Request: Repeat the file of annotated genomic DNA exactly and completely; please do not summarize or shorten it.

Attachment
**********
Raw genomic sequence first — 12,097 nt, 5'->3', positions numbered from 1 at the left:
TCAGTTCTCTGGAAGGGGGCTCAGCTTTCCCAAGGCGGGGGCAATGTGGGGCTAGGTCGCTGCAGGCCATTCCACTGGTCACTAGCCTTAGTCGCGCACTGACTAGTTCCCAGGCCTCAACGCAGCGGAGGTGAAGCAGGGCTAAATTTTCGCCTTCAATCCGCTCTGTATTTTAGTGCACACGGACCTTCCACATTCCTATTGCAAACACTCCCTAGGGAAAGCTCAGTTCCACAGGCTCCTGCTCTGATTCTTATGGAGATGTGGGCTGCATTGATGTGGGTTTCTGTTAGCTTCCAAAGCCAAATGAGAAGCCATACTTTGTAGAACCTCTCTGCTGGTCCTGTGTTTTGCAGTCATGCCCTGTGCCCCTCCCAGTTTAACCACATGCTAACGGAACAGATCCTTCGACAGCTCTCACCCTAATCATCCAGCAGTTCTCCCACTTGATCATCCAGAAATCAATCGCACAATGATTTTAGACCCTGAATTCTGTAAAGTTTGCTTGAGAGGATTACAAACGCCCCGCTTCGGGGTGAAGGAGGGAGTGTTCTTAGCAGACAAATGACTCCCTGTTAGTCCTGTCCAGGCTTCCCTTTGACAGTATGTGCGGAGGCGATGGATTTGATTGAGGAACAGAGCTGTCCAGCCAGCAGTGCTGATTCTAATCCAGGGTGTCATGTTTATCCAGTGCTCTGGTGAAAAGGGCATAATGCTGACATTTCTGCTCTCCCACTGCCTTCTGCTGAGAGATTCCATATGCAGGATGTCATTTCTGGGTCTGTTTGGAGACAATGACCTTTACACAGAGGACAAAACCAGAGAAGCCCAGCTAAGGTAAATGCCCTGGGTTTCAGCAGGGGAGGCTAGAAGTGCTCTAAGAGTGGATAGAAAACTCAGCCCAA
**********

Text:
Raw genomic sequence first — 12,097 nt, 5'->3', positions numbered from 1 at the left:
TCAGTTCTCTGGAAGGGGGCTCAGCTTTCCCAAGGCGGGGGCAATGTGGGGCTAGGTCGCTGCAGGCCATTCCACTGGTCACTAGCCTTAGTCGCGCACTGACTAGTTCCCAGGCCTCAACGCAGCGGAGGTGAAGCAGGGCTAAATTTTCGCCTTCAATCCGCTCTGTATTTTAGTGCACACGGACCTTCCACATTCCTATTGCAAACACTCCCTAGGGAAAGCTCAGTTCCACAGGCTCCTGCTCTGATTCTTATGGAGATGTGGGCTGCATTGATGTGGGTTTCTGTTAGCTTCCAAAGCCAAATGAGAAGCCATACTTTGTAGAACCTCTCTGCTGGTCCTGTGTTTTGCAGTCATGCCCTGTGCCCCTCCCAGTTTAACCACATGCTAACGGAACAGATCCTTCGACAGCTCTCACCCTAATCATCCAGCAGTTCTCCCACTTGATCATCCAGAAATCAATCGCACAATGATTTTAGACCCTGAATTCTGTAAAGTTTGCTTGAGAGGATTACAAACGCCCCGCTTCGGGGTGAAGGAGGGAGTGTTCTTAGCAGACAAATGACTCCCTGTTAGTCCTGTCCAGGCTTCCCTTTGACAGTATGTGCGGAGGCGATGGATTTGATTGAGGAACAGAGCTGTCCAGCCAGCAGTGCTGATTCTAATCCAGGGTGTCATGTTTATCCAGTGCTCTGGTGAAAAGGGCATAATGCTGACATTTCTGCTCTCCCACTGCCTTCTGCTGAGAGATTCCATATGCAGGATGTCATTTCTGGGTCTGTTTGGAGACAATGACCTTTACACAGAGGACAAAACCAGAGAAGCCCAGCTAAGGTAAATGCCCTGGGTTTCAGCAGGGGAGGCTAGAAGTGCTCTAAGAGTGGATAGAAAACTCAGCCCAA